Having orchestrated this successfully at many companies, I can tell you that very often a professional outsider has a keen advantage in directing the dialogue in a benign manner by raising issues everyone in the room can relate with, but often doesn't articulate. By providing certain scenarios and asking the group how they might deal with a specific situation, I have seen both sales people and installers offer creative and tangible solutions to problems they may have never had the platform to communicate on. This kind of face-to-face meeting usually results in both sides laughing at themselves a little, and at the same time they will learn something about the other which helps to bridge the gap between them in many meaningful ways.

Another extremely beneficial technique to consider during the course of one of these meetings is to create a roll-playing game of sorts. Come up with at least five common issues they have all experienced, and try to resolve them during the meeting. Let your group switch rolls. The sales people will be the installers, and vice versa. Each challenging issue will be brought up one-by-one.

The sales person will get to put on the installers hat and offer his solution to the problem. The installer will have to resolve a problem faced by sales people. After the answers are given, the person conducting the meeting can offer an alternative way of solving the problem. If done correctly and in a fun and exciting way, this exercise will provide both sides with a different angle on things the other is faced with on a regular basis. At the end of the day, you will see a change in how they feel about each other. If you can be really creative, you will actually see both sides garner a considerably higher degree of respect for one and other, along with significantly more understanding and empathy for problems and challenges the other is faced with on a daily basis. Will problems still happen? Of course they will. Will they be fewer and more cooperatively resolved? Absolutely, yes!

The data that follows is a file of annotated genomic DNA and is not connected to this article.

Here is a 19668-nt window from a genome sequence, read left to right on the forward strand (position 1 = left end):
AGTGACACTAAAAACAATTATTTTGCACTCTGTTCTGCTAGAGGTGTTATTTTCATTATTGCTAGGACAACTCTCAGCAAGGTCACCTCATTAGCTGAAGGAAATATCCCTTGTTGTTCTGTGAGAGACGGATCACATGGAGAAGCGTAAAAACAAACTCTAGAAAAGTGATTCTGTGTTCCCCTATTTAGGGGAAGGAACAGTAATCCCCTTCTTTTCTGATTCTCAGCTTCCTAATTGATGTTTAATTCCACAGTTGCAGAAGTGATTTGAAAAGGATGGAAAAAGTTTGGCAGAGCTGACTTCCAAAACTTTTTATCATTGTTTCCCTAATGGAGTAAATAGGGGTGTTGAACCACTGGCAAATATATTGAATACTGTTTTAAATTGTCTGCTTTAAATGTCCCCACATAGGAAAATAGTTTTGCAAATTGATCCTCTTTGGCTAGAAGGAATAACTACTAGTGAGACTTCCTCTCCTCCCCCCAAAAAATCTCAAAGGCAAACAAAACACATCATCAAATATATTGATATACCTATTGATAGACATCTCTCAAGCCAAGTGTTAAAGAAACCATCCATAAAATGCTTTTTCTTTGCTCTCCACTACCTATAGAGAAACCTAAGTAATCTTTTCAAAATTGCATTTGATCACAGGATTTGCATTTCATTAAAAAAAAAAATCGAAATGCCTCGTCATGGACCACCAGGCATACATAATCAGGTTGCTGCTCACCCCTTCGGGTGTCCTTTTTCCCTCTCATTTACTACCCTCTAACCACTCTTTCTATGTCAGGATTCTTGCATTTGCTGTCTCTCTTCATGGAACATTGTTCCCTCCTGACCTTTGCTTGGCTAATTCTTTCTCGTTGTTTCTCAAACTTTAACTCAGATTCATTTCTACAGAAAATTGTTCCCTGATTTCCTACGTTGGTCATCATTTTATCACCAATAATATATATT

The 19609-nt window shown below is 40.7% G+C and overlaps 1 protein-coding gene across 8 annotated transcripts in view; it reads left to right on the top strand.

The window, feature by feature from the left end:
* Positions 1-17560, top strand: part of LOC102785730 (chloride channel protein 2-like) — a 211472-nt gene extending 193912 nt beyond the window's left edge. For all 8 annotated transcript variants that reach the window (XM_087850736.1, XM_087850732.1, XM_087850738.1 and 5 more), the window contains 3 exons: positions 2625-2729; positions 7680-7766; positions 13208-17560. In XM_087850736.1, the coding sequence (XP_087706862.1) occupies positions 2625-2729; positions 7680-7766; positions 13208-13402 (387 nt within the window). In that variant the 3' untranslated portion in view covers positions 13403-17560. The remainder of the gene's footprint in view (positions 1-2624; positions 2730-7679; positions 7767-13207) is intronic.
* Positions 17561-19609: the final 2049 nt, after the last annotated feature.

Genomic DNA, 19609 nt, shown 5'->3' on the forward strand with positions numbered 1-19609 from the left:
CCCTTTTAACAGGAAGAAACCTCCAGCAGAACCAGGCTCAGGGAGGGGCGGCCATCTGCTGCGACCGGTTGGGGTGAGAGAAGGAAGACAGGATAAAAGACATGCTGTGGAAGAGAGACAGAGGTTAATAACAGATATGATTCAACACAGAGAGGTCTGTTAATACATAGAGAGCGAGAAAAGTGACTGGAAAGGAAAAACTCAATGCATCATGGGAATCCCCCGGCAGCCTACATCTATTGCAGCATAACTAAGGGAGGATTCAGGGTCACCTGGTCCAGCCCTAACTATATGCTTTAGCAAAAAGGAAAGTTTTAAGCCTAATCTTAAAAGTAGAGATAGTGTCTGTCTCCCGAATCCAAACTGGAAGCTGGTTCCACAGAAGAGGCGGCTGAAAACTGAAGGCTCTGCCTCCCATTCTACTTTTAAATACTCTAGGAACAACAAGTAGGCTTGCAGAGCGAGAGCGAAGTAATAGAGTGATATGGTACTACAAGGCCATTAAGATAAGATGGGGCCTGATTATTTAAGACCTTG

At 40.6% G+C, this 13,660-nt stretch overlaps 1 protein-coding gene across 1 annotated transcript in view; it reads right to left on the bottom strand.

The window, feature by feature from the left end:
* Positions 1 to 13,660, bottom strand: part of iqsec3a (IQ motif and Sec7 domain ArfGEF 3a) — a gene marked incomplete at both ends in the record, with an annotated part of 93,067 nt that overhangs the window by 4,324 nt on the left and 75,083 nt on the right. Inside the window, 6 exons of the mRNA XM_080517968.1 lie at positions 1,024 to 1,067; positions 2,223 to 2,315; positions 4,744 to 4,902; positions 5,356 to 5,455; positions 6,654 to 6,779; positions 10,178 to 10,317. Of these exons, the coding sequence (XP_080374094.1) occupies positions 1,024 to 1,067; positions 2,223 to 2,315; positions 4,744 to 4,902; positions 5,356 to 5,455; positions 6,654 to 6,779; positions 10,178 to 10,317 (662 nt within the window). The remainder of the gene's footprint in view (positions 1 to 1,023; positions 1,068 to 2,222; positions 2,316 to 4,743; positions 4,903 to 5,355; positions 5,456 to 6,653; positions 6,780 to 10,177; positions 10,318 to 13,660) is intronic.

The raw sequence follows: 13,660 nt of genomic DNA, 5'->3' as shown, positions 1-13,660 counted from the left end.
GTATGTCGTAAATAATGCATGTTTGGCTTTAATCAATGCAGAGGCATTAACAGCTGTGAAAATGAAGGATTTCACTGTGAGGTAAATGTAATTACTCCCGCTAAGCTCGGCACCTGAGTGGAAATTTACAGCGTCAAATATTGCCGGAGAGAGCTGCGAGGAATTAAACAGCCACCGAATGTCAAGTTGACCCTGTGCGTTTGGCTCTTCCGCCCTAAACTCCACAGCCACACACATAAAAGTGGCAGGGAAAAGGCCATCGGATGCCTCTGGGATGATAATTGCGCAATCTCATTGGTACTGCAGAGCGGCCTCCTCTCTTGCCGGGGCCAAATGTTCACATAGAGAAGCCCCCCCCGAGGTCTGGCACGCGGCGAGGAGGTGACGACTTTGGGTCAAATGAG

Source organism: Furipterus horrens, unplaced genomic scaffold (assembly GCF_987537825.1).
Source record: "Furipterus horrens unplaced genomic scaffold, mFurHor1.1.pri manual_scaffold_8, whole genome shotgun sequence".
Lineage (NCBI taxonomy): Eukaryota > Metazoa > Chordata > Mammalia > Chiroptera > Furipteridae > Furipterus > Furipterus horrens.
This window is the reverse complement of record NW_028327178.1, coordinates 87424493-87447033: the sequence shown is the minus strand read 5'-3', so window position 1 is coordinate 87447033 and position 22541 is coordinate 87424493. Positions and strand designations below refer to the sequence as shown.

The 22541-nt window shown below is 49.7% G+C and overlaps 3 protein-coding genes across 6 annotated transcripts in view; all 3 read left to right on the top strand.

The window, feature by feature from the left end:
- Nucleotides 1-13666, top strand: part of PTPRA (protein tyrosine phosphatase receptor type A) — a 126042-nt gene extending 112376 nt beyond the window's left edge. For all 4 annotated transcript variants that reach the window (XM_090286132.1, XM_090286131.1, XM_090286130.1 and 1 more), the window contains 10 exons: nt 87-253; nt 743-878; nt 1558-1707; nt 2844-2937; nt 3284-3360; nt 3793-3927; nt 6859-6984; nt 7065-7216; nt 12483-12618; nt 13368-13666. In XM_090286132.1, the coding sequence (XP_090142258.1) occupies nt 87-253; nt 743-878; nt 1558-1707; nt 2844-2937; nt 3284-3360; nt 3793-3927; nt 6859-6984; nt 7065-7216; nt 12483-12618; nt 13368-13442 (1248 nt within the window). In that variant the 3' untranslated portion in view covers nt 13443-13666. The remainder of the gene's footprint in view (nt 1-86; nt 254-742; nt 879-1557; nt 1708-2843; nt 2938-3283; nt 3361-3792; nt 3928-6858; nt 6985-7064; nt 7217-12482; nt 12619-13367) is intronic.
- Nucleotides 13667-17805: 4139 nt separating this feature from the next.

This same idea can be used for the entire company. Front office and back office; Service and install; management and employee, the entire company will benefit through communication, information, and empathy to create a truly informed team who will be more cooperative, respectful of one and other, and who will work more closely together to take a higher degree of ownership toward problem solving. Not only will your company benefit, but so will your customers. When you invest the time and effort to intentionally work on ways to resolve challenging internal issues as opposed to simply accepting them as something which can not be changed, morale will go up, cooperation and attitudes will improve, and you will have increased the value of your business both internally and externally. Want to share some of the things you have done along these lines with other SecurityInfoWatch readers? Email me below about how you've overcome the sales vs. installers problem. We look forward to hearing from you. See you next month!

About the author: Bob Harris is managing director for The Attrition Busters. With over 30 years in the alarm industry, he provides seminars, business consulting, and workshops to help great companies become even better. Bob can be reached at (818) 730-4690 or by email at [email protected]. Learn more about The Attrition Busters at www.attritionbusters.com.